They can bring you information. Need to know when and where Roundtable is? What about the next Leader specific training near you? When is Webelos Woods? Where can we talk our boys for Day Camp? What is Journey to Excellence? Charter Renewal? These are the kind of questions that your Unit Commissioner can find out for you. Need to understand better the new Cub Scout program or the changes coming in 2016 to Boy Scouts… Yep—Ask your unit commissioner. They are sort of like an ambassador from the district and council who can bring you the information you need to know. This goes the other way too.
They can take information back to the district & council. Unit Commissioners report on their visits and conversations with the units to which they are assigned. This helps the district get a better picture of how the scouting program is functioning in their district. For example, if lots of the Unit Commissioners report that their packs are not using the new cub scout program yet, well, the district knows that more training is needed and it can be planned for. I remember a few year ago when it was reported that only a certain small percentage of advancement was being reported on the Internet Advancement program. My district held a special training at roundtable to teach leaders how to log on, and how to report the advancements. If unit commissioners don’t report what they see and what the units need, then the district won’t know and odds are not much will change.
They can be a friend to the unit. They are there to help you succeed. They are there to help make sure that your boys are getting the best program you can provide, that leaders are trained, that you know about upcoming events from the district and council. They are there to link you up with resources to help you find training and information and to give you support. They should be a valuable member of your team. Don’t have them sit on the bench the whole time or worse yet, in the audience—use them!
I’m sure you have all hear the saying “Every boy deserves a well trained leader.” Well here in the Utah National Parks Council we have added a second part to that saying that you may not have heard…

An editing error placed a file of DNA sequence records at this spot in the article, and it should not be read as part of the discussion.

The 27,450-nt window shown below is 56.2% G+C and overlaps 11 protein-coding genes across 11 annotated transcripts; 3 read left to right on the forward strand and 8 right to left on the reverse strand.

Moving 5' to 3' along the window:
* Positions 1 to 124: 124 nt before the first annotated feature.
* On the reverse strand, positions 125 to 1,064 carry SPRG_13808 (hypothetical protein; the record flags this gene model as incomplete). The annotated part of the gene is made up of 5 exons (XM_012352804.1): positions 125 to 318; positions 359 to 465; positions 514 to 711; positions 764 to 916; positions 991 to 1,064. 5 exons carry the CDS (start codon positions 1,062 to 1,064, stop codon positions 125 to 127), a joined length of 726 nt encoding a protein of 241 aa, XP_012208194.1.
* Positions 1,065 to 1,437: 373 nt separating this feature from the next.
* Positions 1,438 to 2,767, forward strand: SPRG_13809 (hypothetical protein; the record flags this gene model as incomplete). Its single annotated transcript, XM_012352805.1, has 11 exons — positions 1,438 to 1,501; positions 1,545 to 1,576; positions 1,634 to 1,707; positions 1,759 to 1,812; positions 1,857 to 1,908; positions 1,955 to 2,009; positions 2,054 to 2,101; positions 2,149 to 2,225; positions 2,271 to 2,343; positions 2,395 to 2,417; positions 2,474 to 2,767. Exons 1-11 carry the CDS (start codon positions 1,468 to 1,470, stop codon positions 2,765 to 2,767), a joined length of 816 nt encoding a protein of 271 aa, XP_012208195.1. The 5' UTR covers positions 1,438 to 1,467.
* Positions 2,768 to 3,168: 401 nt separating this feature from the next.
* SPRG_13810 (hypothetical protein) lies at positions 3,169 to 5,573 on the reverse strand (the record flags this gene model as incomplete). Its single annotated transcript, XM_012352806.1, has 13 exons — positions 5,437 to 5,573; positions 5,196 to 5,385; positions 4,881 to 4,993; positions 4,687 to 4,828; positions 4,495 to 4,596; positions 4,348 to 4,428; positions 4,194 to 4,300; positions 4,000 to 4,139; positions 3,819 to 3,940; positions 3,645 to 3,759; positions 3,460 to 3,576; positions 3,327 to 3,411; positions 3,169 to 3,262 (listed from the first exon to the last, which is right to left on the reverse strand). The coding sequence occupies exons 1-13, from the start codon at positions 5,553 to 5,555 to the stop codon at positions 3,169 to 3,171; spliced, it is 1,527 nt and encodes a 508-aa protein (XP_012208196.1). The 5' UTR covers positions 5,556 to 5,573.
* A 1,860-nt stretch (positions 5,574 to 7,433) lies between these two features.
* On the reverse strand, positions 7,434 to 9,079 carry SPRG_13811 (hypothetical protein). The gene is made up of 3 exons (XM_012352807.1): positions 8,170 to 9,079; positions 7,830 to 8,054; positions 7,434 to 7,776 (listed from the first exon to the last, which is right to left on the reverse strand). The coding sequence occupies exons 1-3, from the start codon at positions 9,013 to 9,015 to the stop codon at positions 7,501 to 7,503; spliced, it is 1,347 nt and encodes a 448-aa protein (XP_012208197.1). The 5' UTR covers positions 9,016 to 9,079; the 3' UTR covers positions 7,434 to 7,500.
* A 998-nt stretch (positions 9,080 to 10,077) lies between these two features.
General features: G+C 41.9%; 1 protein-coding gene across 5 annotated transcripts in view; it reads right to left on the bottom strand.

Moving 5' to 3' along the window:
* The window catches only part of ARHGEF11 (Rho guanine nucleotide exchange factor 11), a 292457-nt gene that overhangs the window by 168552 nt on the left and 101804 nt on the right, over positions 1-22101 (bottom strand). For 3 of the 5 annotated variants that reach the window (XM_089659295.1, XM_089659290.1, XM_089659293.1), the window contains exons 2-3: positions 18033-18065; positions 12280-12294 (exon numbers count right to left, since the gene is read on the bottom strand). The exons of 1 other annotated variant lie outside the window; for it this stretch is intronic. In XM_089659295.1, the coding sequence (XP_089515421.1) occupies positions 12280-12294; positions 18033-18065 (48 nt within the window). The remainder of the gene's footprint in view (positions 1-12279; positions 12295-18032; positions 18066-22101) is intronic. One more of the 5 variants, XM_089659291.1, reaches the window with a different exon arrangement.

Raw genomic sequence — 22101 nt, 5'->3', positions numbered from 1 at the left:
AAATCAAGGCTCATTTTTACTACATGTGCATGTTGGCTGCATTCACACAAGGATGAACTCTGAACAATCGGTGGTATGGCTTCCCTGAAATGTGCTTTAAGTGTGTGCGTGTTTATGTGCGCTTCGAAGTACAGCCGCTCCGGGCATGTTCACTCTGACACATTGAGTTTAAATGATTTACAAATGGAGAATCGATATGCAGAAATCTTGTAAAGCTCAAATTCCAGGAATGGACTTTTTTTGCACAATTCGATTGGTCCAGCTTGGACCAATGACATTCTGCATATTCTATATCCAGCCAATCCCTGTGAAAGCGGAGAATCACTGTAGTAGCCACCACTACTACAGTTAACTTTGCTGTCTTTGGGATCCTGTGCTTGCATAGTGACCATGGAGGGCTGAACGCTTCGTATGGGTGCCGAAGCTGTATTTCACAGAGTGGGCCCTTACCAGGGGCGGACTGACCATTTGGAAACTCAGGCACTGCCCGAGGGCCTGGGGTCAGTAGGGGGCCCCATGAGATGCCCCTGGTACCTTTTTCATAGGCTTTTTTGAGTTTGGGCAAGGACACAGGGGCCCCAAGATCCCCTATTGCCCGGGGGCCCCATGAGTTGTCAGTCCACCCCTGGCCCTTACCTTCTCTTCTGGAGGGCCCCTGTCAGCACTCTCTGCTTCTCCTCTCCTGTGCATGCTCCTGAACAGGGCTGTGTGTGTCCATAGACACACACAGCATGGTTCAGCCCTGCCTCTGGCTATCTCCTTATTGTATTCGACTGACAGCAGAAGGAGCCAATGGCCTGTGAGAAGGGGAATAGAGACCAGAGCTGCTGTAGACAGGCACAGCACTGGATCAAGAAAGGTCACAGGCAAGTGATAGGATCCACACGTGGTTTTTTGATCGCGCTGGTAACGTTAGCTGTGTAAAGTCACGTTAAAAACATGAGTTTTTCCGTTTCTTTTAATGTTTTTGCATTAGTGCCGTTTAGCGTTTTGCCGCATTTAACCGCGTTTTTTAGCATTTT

“Every leader deserves a well trained commissioner.”
Just like every other Scouting position, there is lots of training available for unit commissioners. Fast Start training is online. Basic Training can be done through your district commissioner or district training team as well as other locations. There are courses at the Philmont Training Center and a unit commissioner would benefit from many of the classes at University of Scouting too. But by far the best training for Commissioners of any type can be found at Commissioner College. In our council we hold a Commissioner College 4 or 5 times a year in various parts of the council and we have even developed some online courses. The other great thing that happens when you attend Commissioner College (in person) is that you get to meet so many other leaders who have the same role as you. At Commissioner College you can connect with other commissioners, get trained, share stories, and ideas and more. Commissioner college is very informative and motivational too. If you are (or know someone who is) a commissioner of any kind—District Commissioner, Assistant District Commissioner (ADC), Unit Commissioner or Roundtable Commissioner—there are classes there specifically for each of them. There just might be one coming up soon near you. Check it out here.
So here are a few questions for you to think about…
Who is YOUR Unit Commissioner? Is this person a member of your team or just sitting on the bench or in the audience? Do you have a friendship with this person? How can they better serve you?
Author: Annaleis Smith | Assistant Council Commissioner for Cub Scouting, Utah National Parks Council, BSA